Three-time AMA Grand National Champion Joe Leonard surely would have won the Slam had Short Track races been part of the nationals earlier. Leonard, who set a record of eight AMA Grand National wins in one season in 1954 that took 32 years to break, could win on any track. By the early 1960's, however, Leonard was already beginning to turn his attention to car racing and just missed out on becoming the first Slam winner.

Carroll Resweber knocked Leonard from Grand National dominance in the late 1960's and, same as Leonard, Resweber was fast on any type of racetrack. He never won a TT although he finished second twice at Peoria. Resweber never saw TT tracks growing up racing in Louisiana and Texas.

"Peoria was about the only TT we had back then," Resweber said. "Harley always made me a special bike for that race every year, but I just never felt like I could hang it out on such a small track. I liked the faster tracks and riding that big old Harley around Peoria... well, you almost had to give it a bear hug. Later on they came out with the smaller bikes. I wished I would have had one of those in my day, and maybe I could have won the thing."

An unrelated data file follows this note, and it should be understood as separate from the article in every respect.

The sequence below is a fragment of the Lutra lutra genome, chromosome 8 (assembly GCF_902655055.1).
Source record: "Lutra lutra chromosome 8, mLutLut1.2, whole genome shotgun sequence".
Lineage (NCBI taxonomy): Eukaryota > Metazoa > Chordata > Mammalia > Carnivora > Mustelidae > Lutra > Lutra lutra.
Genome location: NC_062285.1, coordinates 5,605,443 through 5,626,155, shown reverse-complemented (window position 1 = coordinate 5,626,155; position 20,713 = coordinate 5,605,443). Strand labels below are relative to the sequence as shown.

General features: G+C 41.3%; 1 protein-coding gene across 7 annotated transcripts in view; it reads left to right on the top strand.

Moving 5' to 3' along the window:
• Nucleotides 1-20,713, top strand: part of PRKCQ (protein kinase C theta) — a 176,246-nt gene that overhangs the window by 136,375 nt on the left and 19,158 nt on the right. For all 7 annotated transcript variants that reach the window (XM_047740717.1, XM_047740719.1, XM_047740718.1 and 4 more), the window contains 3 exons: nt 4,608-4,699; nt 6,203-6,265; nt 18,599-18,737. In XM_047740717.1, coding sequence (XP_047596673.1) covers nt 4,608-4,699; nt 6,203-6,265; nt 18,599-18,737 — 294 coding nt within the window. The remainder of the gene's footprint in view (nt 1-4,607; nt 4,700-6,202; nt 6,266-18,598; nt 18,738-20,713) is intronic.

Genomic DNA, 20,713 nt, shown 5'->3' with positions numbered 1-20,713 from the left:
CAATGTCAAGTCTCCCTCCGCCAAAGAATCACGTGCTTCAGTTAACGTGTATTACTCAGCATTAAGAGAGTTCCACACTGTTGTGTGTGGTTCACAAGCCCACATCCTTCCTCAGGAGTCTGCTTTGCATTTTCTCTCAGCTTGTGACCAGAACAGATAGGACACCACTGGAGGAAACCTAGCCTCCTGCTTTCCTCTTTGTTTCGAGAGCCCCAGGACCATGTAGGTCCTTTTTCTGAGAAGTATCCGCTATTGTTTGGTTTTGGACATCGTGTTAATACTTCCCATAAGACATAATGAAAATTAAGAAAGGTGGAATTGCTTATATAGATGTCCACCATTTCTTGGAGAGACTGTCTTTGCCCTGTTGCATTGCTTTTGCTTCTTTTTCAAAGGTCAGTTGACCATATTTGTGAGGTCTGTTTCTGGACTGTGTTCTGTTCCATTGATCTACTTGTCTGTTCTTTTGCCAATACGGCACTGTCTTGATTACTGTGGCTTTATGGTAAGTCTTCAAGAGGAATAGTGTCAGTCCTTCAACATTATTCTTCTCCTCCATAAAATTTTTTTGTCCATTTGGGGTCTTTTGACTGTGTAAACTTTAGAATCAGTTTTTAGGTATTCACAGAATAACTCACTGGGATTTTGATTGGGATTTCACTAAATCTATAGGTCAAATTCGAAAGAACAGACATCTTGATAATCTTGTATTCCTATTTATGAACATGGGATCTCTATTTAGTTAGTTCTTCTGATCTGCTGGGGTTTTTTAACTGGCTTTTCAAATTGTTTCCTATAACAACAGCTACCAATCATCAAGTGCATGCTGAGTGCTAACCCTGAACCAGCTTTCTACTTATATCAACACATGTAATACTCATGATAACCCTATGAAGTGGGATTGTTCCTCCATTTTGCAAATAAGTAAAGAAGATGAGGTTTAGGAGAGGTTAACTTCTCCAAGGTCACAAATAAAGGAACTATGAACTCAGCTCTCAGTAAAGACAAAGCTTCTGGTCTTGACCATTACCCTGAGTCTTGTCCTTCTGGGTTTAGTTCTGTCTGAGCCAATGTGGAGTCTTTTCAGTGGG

Gary Nixon and Mann both made strong runs at the Grand Slam in the 1960's. Nixon was the same as Resweber, in that he couldn't get it done on a TT.

"I had 10 lengths on 'Bugs' [Mann] at Peoria in '67," said Nixon. "I was riding it like a road racer going into there, hitting the brakes and turning. The white flag came out and Bugs stuck a wheel up under me and I thought. 'It's that goddamn [Bart] Markel, he's gonna wreck me.' Then he stuck a wheel under again and I pitched it in the turn hard to protect the line and just slid it sideways and it was Bugs. He got me by a bikelength or so."